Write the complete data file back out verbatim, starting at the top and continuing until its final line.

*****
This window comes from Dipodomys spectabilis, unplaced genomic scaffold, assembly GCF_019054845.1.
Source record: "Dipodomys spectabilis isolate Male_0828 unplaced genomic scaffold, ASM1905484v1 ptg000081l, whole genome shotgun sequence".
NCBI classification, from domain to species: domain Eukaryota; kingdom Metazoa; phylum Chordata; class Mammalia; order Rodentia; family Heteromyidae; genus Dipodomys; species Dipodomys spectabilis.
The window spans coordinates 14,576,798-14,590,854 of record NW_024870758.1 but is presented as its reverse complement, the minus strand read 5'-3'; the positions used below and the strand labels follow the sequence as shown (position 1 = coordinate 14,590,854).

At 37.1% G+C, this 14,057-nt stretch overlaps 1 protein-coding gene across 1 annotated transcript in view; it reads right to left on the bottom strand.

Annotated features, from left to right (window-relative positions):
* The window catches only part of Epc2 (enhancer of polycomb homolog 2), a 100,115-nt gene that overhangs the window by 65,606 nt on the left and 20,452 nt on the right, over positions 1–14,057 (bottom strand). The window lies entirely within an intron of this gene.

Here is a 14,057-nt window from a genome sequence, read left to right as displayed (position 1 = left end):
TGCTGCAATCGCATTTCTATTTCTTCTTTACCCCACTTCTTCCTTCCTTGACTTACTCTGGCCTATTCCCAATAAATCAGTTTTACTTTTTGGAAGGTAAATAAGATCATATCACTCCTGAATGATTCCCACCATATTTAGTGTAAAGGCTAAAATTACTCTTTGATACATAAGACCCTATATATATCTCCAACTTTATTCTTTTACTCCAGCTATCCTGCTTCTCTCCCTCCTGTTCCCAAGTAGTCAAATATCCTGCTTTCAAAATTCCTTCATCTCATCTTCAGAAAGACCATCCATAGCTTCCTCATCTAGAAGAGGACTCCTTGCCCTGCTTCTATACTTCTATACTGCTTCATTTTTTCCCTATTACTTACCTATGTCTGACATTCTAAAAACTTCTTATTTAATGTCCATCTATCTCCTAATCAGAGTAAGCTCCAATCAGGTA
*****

This window comes from Dipodomys spectabilis, unplaced genomic scaffold, assembly GCF_019054845.1.
Source record: "Dipodomys spectabilis isolate Male_0828 unplaced genomic scaffold, ASM1905484v1 ptg000081l, whole genome shotgun sequence".
NCBI classification, from domain to species: domain Eukaryota; kingdom Metazoa; phylum Chordata; class Mammalia; order Rodentia; family Heteromyidae; genus Dipodomys; species Dipodomys spectabilis.
The window spans coordinates 14,576,798-14,590,854 of record NW_024870758.1 but is presented as its reverse complement, the minus strand read 5'-3'; the positions used below and the strand labels follow the sequence as shown (position 1 = coordinate 14,590,854).

At 37.1% G+C, this 14,057-nt stretch overlaps 1 protein-coding gene across 1 annotated transcript in view; it reads right to left on the bottom strand.

Annotated features, from left to right (window-relative positions):
* The window catches only part of Epc2 (enhancer of polycomb homolog 2), a 100,115-nt gene that overhangs the window by 65,606 nt on the left and 20,452 nt on the right, over positions 1–14,057 (bottom strand). The window lies entirely within an intron of this gene.

Here is a 14,057-nt window from a genome sequence, read left to right as displayed (position 1 = left end):
TGCTGCAATCGCATTTCTATTTCTTCTTTACCCCACTTCTTCCTTCCTTGACTTACTCTGGCCTATTCCCAATAAATCAGTTTTACTTTTTGGAAGGTAAATAAGATCATATCACTCCTGAATGATTCCCACCATATTTAGTGTAAAGGCTAAAATTACTCTTTGATACATAAGACCCTATATATATCTCCAACTTTATTCTTTTACTCCAGCTATCCTGCTTCTCTCCCTCCTGTTCCCAAGTAGTCAAATATCCTGCTTTCAAAATTCCTTCATCTCATCTTCAGAAAGACCATCCATAGCTTCCTCATCTAGAAGAGGACTCCTTGCCCTGCTTCTATACTTCTATACTGCTTCATTTTTTCCCTATTACTTACCTATGTCTGACATTCTAAAAACTTCTTATTTAATGTCCATCTATCTCCTAATCAGAGTAAGCTCCAATCAGGTA